If you want to embark on a thankless affair, look no further than the pursuit of financial independence.
There are a million constantly moving pieces being debated in the personal finance community.
Persistent calls to “index and chill”.
Heated discussions about safe withdrawal rates.
Citizens of the “side hustle nation” denigrating the nine-to-five.
On and on and on it goes. And yet, take a step back and you will quickly realize that from the perspective of a rational decision-maker, pursuing FIRE is hardly the way to go.
Skeptical? Let’s start with some cold, hard numbers.
Here Comes The Taxman
Imagine for a moment that you are earning £50k a year, which puts you at the very top of the 20% tax bracket here in the UK.
You start working away in your early 20s, put in four decades years of solid effort, and retire at some point in your 60s.
It might (gasp!) even be a few years ahead of the statutory pension age.
Your freedom-loving, FIRE-seeking alter ego wants no part of that. She decides to put the pedal to the metal, work twice as hard – but retire in 20 years instead of 40.
Bring on Freedom 45!
With that in mind, this alter ego of yours either gets a second job or gets one that pays twice as well – all with a view to making £100k a year.
It’s not easy. She ends up working 80 hours a week – or getting a high-paying job that requires working as many hours.
Heck, it might even require going back to school, with the associated risk and opportunity cost.
But as it turns out, her hours aren’t the only thing that doubled. So has her marginal tax rate – all the way to 40%.
Now, over the course of your respective careers, both you and your “FIRE twin” will earn the exact same amount of money.
40 years at £50k or 20 years at £100k. £2m all in. A life’s work – at least in monetary terms.
And while option 2 doesn’t leave you any further ahead financially, it still means you will end up paying twice as much in tax.
Adding Insult To Injury
Let’s imagine a different scenario here.
You and a good friend of yours graduate college and start working in similar jobs with similar pay.
Your friend has a penchant for living today and spending everything he earns. You, on the other hand, are very focused on saving and investing in order to build your wealth.
Two decades later, you’ve managed to build up a nice nest egg.
Perhaps it’s $500k.
Perhaps, through a combination of risk and effort, you’ve even crossed into millionaire territory.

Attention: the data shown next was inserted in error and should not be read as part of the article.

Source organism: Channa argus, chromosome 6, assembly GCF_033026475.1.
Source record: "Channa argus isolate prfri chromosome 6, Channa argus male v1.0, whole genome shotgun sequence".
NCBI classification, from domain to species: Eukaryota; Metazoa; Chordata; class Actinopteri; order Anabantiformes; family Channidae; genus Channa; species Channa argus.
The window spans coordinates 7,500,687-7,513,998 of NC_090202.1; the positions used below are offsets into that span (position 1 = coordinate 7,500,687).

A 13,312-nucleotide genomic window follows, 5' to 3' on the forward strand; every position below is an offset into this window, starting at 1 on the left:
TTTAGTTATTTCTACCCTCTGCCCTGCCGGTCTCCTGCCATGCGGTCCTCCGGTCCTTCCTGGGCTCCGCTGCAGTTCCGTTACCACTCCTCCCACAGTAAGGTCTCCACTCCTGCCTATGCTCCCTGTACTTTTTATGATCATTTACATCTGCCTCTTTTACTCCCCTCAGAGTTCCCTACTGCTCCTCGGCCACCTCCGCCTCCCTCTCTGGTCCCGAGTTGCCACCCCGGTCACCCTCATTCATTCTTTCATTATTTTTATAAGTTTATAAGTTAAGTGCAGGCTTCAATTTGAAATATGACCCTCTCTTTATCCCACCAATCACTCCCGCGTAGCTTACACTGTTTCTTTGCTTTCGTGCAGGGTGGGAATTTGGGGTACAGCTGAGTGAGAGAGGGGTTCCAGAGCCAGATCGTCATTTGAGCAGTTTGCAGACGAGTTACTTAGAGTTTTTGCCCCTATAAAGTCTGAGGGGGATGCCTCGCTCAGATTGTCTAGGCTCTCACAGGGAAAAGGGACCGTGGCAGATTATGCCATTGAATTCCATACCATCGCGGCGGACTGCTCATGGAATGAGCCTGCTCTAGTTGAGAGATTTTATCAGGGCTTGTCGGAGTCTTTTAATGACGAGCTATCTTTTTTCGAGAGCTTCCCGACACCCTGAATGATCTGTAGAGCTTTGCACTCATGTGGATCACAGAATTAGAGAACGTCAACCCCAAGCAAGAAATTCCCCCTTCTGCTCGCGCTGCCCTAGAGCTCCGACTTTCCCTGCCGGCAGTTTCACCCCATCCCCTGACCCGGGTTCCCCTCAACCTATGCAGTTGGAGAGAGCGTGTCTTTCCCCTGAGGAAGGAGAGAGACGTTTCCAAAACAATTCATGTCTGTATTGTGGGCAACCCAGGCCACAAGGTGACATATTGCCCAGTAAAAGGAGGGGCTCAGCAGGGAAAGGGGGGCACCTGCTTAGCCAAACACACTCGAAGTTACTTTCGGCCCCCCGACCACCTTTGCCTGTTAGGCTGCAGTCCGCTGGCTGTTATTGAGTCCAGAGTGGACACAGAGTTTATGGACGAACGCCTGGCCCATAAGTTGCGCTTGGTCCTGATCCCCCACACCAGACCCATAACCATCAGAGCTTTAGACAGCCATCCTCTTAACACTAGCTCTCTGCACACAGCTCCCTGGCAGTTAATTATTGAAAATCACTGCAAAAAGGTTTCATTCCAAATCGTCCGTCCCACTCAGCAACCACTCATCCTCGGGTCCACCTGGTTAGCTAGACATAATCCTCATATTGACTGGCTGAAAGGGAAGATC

Well done to you, right? Sure, you’ve had to make some sacrifices along the way, but it was all worth it.
Enter wealth taxes.
By virtue of delaying gratification and setting money aside, you’ve just nominated yourself for a wealth tax to the tune of 5% or even 10% of your net worth.
And for those who got there by earning more, that wealth tax will come on top of all the extra taxes they’ve ponied up to now.
Talk about a one-two punch.
Now, I am not about to use this post (or this blog) to debate the tax policy.
As a matter of fact, I’m quite content paying my fair share of taxes and have been cutting six-figure cheques to the HMRC for the bulk of my working career.
The free market (of which I’m a big fan) does a pretty crappy job producing optimal quantities of public goods.
The government has a unique (and frankly speaking, tough) job in righting that imbalance.
But it is also an undeniable fact that the pursuit of FIRE will leave you with a much higher tax bill versus the one you’d get on the “mainstream” path of working until you are 67.
Depending on where you live, there will be other monetary considerations as well.
For example, you are unlikely to qualify for any means-tested benefits. Your pension will likely be capped even though your total contributions might not be.
For what it’s worth, you might even get less of a helping hand from your family. Why aid someone who is managing pretty well on their own?
Feeling dispirited yet? And we haven’t even gotten around to the non-monetary part.
Given we all operate in our little internet echo chambers, it’s easy to overestimate the number of FIRE adherents out there.